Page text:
Windows 10: Update and now PC can not be repaired
Update and now PC can not be repaired
Unfortunately, I do not know what updates were being performed on my system, I just let it do its magic overnight and the next day was greeted with an "Automatic Repair" screen. The update occurred on Dec 12 2016.
This is Win10 x64 Pro.
My background - I am a computer engineer and have worked at IBM and Dell in their PC and server development and service groups. I am good at isolating issues and debug. Looking for guidance on best paths to take so that I can bypass any dead ends I may go down as I try to resolve.
First issue (this is resolved, but I include it in the event others might search for these terms and this would come up):
I could not select the buttons "Restart" or "Advanced Options" on this screen. I had to plug in a PS/2 keyboard into my computer for this screen to work. Crazy. I remember buying this board a couple of years ago and wondering why they included a PS/2 port. Glad they did and that I had a PS/2 keyboard in my attic. Not a workaround for the common computer owner I realize, but if you are lucky enough to use a PS/2 keyboard, this is the solution. I tried my wireless USB and a wired USB keyboard. Both were functional in that I could get into my UEFI and boot select screens. They 'stopped' working at this automatic repair screen (although the wired USB keyboard still reacted to the caps lock and num lock events, thus indicating the interrupts were handled, and we are lacking a USB driver). The lack of a functional USB driver at this screen is unbelievable. People in this situation don't need another problem to resolve.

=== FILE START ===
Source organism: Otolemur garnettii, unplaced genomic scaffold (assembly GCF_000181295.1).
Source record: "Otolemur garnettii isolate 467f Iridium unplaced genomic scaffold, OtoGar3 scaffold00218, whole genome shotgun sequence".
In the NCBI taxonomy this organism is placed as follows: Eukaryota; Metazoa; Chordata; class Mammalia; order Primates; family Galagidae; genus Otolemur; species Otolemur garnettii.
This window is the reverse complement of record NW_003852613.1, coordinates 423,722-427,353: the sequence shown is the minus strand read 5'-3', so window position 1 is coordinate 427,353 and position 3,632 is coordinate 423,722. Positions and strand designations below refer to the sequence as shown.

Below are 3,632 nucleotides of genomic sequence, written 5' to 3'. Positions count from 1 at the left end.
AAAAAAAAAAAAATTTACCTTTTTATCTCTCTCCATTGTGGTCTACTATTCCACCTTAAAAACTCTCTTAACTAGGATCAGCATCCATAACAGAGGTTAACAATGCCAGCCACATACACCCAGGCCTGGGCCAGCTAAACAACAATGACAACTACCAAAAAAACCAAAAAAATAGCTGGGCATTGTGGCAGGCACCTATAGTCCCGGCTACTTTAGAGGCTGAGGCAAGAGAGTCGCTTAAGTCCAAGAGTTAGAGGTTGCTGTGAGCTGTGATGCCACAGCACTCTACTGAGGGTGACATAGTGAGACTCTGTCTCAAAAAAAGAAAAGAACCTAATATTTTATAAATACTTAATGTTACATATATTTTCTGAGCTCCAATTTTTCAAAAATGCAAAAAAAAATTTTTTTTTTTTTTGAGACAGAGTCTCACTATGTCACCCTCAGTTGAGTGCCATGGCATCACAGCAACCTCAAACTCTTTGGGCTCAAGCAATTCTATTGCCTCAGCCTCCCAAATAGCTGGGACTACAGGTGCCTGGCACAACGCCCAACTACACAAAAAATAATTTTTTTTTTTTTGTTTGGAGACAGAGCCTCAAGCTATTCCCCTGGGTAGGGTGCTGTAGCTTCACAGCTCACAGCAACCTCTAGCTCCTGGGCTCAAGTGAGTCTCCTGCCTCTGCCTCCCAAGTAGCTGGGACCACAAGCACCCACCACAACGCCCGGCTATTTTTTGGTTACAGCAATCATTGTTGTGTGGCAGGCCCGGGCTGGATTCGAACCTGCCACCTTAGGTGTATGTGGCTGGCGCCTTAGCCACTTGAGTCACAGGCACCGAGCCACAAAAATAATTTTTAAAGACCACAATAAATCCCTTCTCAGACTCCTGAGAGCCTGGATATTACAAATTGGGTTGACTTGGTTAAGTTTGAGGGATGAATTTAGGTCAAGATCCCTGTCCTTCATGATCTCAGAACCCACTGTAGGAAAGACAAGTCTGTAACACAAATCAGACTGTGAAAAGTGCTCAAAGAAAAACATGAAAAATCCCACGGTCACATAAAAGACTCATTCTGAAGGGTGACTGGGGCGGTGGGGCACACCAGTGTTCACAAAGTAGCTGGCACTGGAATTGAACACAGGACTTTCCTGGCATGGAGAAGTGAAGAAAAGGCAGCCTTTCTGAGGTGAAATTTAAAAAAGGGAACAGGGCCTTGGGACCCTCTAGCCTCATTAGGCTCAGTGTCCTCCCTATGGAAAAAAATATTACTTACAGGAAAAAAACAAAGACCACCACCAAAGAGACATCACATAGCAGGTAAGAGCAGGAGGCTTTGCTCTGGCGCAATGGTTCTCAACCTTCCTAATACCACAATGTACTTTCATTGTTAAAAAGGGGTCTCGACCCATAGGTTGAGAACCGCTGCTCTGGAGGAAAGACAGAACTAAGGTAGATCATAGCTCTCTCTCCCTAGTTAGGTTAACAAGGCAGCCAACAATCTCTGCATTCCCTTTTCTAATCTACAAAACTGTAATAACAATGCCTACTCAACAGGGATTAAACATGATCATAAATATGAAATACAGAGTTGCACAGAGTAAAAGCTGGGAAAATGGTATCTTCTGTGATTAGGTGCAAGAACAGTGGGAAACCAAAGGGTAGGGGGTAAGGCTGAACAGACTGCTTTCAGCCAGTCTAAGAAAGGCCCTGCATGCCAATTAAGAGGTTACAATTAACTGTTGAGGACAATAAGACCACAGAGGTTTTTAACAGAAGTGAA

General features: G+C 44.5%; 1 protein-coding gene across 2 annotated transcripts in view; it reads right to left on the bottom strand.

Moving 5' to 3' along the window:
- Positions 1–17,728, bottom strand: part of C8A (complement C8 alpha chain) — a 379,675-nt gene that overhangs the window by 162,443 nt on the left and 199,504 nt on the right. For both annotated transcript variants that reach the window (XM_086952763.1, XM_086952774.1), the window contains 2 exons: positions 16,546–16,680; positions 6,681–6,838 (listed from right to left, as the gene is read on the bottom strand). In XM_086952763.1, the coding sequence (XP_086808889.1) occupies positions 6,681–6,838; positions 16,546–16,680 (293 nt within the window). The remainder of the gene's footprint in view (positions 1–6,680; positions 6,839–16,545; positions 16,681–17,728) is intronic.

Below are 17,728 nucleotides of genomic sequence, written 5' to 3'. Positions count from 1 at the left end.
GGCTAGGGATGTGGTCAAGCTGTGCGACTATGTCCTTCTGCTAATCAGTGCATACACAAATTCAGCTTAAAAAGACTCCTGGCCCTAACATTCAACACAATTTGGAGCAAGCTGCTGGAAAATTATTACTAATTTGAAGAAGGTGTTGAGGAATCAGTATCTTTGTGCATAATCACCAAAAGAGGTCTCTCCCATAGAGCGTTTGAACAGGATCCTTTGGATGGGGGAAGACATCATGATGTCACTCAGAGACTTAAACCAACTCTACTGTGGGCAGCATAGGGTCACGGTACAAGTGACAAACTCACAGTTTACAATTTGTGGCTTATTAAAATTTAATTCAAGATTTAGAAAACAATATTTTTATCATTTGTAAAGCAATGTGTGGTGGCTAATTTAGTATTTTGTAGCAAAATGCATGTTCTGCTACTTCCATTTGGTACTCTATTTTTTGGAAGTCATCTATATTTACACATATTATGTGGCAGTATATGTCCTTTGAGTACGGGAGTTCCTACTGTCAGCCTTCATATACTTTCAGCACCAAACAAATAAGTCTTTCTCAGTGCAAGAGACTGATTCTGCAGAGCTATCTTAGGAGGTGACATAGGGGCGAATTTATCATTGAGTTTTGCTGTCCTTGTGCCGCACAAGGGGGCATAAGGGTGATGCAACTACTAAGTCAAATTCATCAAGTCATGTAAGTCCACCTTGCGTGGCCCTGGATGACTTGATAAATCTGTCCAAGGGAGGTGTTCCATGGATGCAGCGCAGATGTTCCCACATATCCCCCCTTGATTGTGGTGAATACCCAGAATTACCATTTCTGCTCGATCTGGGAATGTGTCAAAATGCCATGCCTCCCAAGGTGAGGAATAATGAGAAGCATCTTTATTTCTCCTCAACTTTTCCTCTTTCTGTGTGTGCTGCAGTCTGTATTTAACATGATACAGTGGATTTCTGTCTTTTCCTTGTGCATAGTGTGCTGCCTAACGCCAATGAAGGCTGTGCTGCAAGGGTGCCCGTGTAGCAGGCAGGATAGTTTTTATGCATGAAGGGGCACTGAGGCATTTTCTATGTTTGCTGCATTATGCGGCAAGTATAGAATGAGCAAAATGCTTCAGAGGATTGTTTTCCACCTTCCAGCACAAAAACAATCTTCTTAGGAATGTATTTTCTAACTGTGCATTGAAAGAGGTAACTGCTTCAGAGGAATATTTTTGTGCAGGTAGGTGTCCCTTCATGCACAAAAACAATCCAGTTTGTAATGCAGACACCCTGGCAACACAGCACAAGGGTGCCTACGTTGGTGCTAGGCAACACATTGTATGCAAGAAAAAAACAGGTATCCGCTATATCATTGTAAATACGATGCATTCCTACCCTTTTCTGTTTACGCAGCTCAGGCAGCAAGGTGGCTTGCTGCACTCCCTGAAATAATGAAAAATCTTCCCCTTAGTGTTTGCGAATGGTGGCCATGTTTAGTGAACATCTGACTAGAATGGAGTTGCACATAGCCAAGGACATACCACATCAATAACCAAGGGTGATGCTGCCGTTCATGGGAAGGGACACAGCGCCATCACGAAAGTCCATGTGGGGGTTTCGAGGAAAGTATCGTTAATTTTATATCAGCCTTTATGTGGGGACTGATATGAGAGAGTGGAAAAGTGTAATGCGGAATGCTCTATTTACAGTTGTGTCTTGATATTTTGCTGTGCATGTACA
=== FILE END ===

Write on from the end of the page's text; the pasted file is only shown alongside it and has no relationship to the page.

Second (and further) issue is that I cannot repair the system. Restore points come back with an error in some file. Apparently, Norton may be to blame for some of this. If that is the case, I'm sure Norton and Microsoft pointing fingers at each other - nothing I can do about that. I then went into the command prompt to see if I could restore an MBR or something. It appears, however, that this shell 'hides' my typical boot drive. First, it creates a drive called X:. Second, when I go to the C: drive and do a 'dir' it has no files in it. So, either it is completely wiped or this is some pseudo-c:\ drive. Going into diskpart and doing a 'list volume' I get:
Volume 0 J DVDROM
Volume 1 K DVDROM
Volume 2 C "System Rese" NTFS Partition 100MB Healthy
Volume 3 G <no label> NTFS Partition 237GB Healthy
Volume 4 H <no label> NTFS Partition 450MB Healthy Hidden
Volume 5 D "Apps" NTFS Partition 1464GB Healthy
Volume 6 E "Data" NTFS Partition 1329GB Healthy
Volume 7 F "Hold1500" NTFS Partition
My typical boot drive is a 256GB SSD, so I believe that has become the G drive in this environment, although I could have sworn I had a label for it.
So, what do you experts recommend as next steps? I do have another functional (unless it has updated too?) Win10 system, so I can pull the broken boot drive over to it and play around.
Also, assuming I have to go into a re-install route, this was from a Win7x64 Ultimate install, so I don't have a Win10 install disk. Do I install Win7 (reusing my product key) and then have it upgrade to Win10? I thought the win10 upgrade was a limited time offer. Or, is there a Win10 install disk that accepts Win7 product keys (doubtful)?